The White Sox, due to many factors, were pretty successful for the first month of the season. Derek Holland avoiding the runs it seemed he deserved to give up along with an offense that refused to quit at the end of games allowed the White Sox to flirt with first place in April and May. As the season has progressed, they’ve begun to look more like the “tanking” team many expected to see when the season began. They’ve gone 2-8 in their last ten, cementing them in last place in the central.
1. Leury Garcia has been a pleasant surprise this season — I wrote about that in more detail a couple weeks ago — since that article was published he’s been able to retain his pace as one of the best center fielders in baseball. No, seriously he still has the fifth best wRC+ among center fielders (118). Not all news is good, though. He left the game on Sunday with soreness in his left hand after sliding through first base. Ignoring the fact that sliding into first base is idiotic and poor strategy 99 percent of the time, there is reason for concern over something being simply reported as soreness. You may recall that fellow excellent center fielder Mike Trout suffered a torn ligament in his thumb after sliding into a base. Initially that was reported as soreness as well. It appears nothing is broken, but there’s still an X-ray to be had and good reason to keep your eyes peeled for news about it.
2. The White Sox defense doesn’t appear to be an overly great one. They rank 14th out of 15 AL teams in fielding percentage. They have players like Tim Anderson who has failed to reach the defensive potential he showed a year ago along with a player like Avisail Garcia that never even flashed brilliance in the field. And yet, they somehow lead the league in BABIP allowed with .272. This is particularly odd because White Sox pitchers haven’t given up soft contact this season. Jose Quintana hasn’t been himself, Holland has been hit hard in almost every start, Miguel Gonzalez hasn’t shown the player he was last year, and the rest of the rotation is full of players the White Sox scraped together when James Shields and Carlos Rodon went down with injuries. I have absolutely no clue why the White Sox would be giving up such a low BABIP. Although, I suppose, it doesn’t raise a team’s BABIP if balls are sailing over the outfield fence.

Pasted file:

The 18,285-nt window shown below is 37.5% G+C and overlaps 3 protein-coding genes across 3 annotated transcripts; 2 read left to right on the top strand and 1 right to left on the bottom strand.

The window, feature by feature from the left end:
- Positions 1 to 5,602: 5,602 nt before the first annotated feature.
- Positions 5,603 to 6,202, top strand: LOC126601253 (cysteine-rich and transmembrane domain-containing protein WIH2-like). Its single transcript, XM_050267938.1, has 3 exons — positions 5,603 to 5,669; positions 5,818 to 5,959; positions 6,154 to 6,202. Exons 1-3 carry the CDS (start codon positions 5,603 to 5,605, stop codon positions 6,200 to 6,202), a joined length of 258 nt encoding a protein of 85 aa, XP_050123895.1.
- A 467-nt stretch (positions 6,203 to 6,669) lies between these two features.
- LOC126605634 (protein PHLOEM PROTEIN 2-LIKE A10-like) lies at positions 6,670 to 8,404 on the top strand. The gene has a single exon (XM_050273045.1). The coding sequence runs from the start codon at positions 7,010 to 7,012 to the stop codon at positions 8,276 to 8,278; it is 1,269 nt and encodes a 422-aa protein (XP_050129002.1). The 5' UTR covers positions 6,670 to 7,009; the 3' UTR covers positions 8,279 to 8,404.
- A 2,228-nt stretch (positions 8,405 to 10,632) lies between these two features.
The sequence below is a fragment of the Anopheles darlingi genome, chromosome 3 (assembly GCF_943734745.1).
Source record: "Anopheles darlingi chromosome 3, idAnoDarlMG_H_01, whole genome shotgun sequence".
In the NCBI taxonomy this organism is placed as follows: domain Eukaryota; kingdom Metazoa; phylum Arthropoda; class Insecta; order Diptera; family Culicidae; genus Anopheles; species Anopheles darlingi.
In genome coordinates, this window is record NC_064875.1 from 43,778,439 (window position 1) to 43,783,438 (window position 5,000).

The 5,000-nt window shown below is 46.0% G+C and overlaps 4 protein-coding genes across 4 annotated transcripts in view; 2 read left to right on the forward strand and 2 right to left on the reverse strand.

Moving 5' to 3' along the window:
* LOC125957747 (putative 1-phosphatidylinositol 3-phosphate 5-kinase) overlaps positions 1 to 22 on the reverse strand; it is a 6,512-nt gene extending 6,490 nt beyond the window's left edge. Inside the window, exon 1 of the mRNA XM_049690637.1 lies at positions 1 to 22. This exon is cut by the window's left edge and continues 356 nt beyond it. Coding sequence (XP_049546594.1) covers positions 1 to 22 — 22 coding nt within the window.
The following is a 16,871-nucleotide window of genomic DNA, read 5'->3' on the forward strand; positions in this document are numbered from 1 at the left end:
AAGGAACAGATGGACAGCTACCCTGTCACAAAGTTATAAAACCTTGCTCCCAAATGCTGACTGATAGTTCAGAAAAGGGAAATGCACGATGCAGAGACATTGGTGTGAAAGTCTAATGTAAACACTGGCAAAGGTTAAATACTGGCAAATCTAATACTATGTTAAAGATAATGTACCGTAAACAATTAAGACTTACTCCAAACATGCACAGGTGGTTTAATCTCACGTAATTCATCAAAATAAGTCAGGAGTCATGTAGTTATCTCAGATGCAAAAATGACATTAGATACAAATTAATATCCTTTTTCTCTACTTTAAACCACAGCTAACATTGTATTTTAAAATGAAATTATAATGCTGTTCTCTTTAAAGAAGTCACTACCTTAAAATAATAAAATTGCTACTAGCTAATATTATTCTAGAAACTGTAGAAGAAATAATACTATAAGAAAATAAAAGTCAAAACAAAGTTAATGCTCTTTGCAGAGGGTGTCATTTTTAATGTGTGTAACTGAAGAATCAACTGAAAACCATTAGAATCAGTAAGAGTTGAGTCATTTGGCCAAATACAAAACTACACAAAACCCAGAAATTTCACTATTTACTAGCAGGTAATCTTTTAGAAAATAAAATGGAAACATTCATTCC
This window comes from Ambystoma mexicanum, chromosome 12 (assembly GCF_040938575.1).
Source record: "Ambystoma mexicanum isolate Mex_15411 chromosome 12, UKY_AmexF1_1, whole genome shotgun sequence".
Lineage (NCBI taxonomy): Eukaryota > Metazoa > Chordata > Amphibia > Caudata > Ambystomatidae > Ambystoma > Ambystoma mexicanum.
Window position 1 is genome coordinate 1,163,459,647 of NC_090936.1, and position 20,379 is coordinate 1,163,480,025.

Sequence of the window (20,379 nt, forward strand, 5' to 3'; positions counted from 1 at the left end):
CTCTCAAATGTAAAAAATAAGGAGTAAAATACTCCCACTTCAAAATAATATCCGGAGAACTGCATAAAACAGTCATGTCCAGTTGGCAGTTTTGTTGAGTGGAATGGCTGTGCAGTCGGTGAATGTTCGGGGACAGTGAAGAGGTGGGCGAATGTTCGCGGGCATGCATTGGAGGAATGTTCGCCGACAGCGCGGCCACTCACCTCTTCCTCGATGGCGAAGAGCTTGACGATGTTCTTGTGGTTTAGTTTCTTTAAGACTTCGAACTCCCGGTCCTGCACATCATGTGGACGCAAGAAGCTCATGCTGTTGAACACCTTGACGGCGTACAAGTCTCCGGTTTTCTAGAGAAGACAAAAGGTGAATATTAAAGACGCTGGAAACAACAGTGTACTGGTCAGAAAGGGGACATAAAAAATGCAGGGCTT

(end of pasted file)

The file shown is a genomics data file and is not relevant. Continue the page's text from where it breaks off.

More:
3. Yoan Moncada was red hot before he was sent to the disabled list with a hand injury. So hot, in fact, that many were questioning the White Sox decision to keep him in the minor leagues. The White Sox argued that they believed he wasn’t quite ready for big league pitchers. Since his return from the disabled list he’s looked lost at the plate. Whether that is a lingering injury or pitchers adjusting remains to be seen. However, it is of note that over the last 30 days Moncada has been slashing .169/.301/.273, which after some simple math gives an ISO of .104 and OPS of just .574. Those numbers are certainly not worthy of a call-up to Chicago. They’re also not reason to be overly concerned. Moncada is just 22 years old and experiencing Triple-A for the first time in his professional career. If he doesn’t adjust back or fully recover from his injury in the next month or so then it may be time to worry, however unlikely that is to happen.
4. Quintana had another start over the weekend, which only complicated things further. It wasn’t a complete implosion like some of his previous starts, but it wasn’t good either. We have yet to see the Quintana we know and love this season for any stretch. He has a 5.30 ERA, but his strikeout rate is the best of his career. The problem has been something he’s hardly experienced in his career: lack of control. He’s walked 9.2 percent of batters this season, which is also a career high. His DRA of 4.12 doesn’t reveal any rays of positivity either. Major league scouts know who they’re getting in Quintana if they were to trade for him, however, it’s become impossible to ignore the hit his trade value has taken.
Some will remark that this means the White Sox should have dealt him before the season began. Well, hindsight is 20/20 as they say. What has always been the case for the White Sox is that they have some wiggle room in timeline of a Quintana trade. He’s under control until 2020. If Rick Hahn and his cohorts have to wait until the offseason for him to regain the value he once had, so be it. They would be trading Quintana, whose talent level does fall a bit lower than Sale’s, with the same amount of control remaining on his low-cost contract as Sale had this past winter. Does that mean the White Sox get the same value in a trade as they did for Sale? Of course not. But the fact remains that the White Sox aren’t backed into a corner yet. They will hear offers, of course, but I wouldn’t count on him being traded this season. And that’s okay.
5. Todd Frazier had a rough start to the season, but he has rebounded a little. Because of the position he plays, he may garner some trade interest as we head into July. The .222 average isn’t pretty, but the rest of the numbers aren’t bad. He’s striking out less and walking more than he did a season ago. With a 13.4 percent walk rate and 21.2 percent strikeout rate, he’s been able to salvage his .222 average into a .327 on base percentage and .438 slugging percentage. That has helped him remain an above average hitter with a 102 wRC+. A league average hitter with at least average defense at third could bring the White Sox some young talent. Even if the offers aren’t incredible, it’s better to trade him than let him walk. For that reason, Frazier is likely out of a White Sox uniform by the end of the season.